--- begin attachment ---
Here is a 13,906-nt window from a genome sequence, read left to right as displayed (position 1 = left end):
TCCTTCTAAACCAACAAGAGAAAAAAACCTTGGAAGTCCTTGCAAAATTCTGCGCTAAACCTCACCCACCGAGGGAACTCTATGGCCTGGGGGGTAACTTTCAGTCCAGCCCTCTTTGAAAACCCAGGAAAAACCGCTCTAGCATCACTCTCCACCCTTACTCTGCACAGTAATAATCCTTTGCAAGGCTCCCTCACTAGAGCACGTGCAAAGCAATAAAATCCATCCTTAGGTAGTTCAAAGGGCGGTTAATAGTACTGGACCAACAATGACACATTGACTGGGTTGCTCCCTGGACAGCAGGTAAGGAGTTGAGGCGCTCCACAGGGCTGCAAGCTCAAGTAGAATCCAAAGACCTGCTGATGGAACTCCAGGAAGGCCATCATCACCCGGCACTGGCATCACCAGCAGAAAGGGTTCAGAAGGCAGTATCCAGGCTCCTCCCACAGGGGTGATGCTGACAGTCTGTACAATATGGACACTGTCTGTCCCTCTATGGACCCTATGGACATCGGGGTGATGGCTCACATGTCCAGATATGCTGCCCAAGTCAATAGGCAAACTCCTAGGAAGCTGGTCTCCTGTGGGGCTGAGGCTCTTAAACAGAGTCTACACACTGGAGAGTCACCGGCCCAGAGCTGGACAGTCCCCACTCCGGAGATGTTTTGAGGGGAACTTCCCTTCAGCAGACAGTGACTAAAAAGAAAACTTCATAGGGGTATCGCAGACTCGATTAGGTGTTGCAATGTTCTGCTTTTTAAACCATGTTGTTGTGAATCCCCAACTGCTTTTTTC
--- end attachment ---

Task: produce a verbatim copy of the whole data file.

Here is a 13,906-nt window from a genome sequence, read left to right as displayed (position 1 = left end):
TCCTTCTAAACCAACAAGAGAAAAAAACCTTGGAAGTCCTTGCAAAATTCTGCGCTAAACCTCACCCACCGAGGGAACTCTATGGCCTGGGGGGTAACTTTCAGTCCAGCCCTCTTTGAAAACCCAGGAAAAACCGCTCTAGCATCACTCTCCACCCTTACTCTGCACAGTAATAATCCTTTGCAAGGCTCCCTCACTAGAGCACGTGCAAAGCAATAAAATCCATCCTTAGGTAGTTCAAAGGGCGGTTAATAGTACTGGACCAACAATGACACATTGACTGGGTTGCTCCCTGGACAGCAGGTAAGGAGTTGAGGCGCTCCACAGGGCTGCAAGCTCAAGTAGAATCCAAAGACCTGCTGATGGAACTCCAGGAAGGCCATCATCACCCGGCACTGGCATCACCAGCAGAAAGGGTTCAGAAGGCAGTATCCAGGCTCCTCCCACAGGGGTGATGCTGACAGTCTGTACAATATGGACACTGTCTGTCCCTCTATGGACCCTATGGACATCGGGGTGATGGCTCACATGTCCAGATATGCTGCCCAAGTCAATAGGCAAACTCCTAGGAAGCTGGTCTCCTGTGGGGCTGAGGCTCTTAAACAGAGTCTACACACTGGAGAGTCACCGGCCCAGAGCTGGACAGTCCCCACTCCGGAGATGTTTTGAGGGGAACTTCCCTTCAGCAGACAGTGACTAAAAAGAAAACTTCATAGGGGTATCGCAGACTCGATTAGGTGTTGCAATGTTCTGCTTTTTAAACCATGTTGTTGTGAATCCCCAACTGCTTTTTTC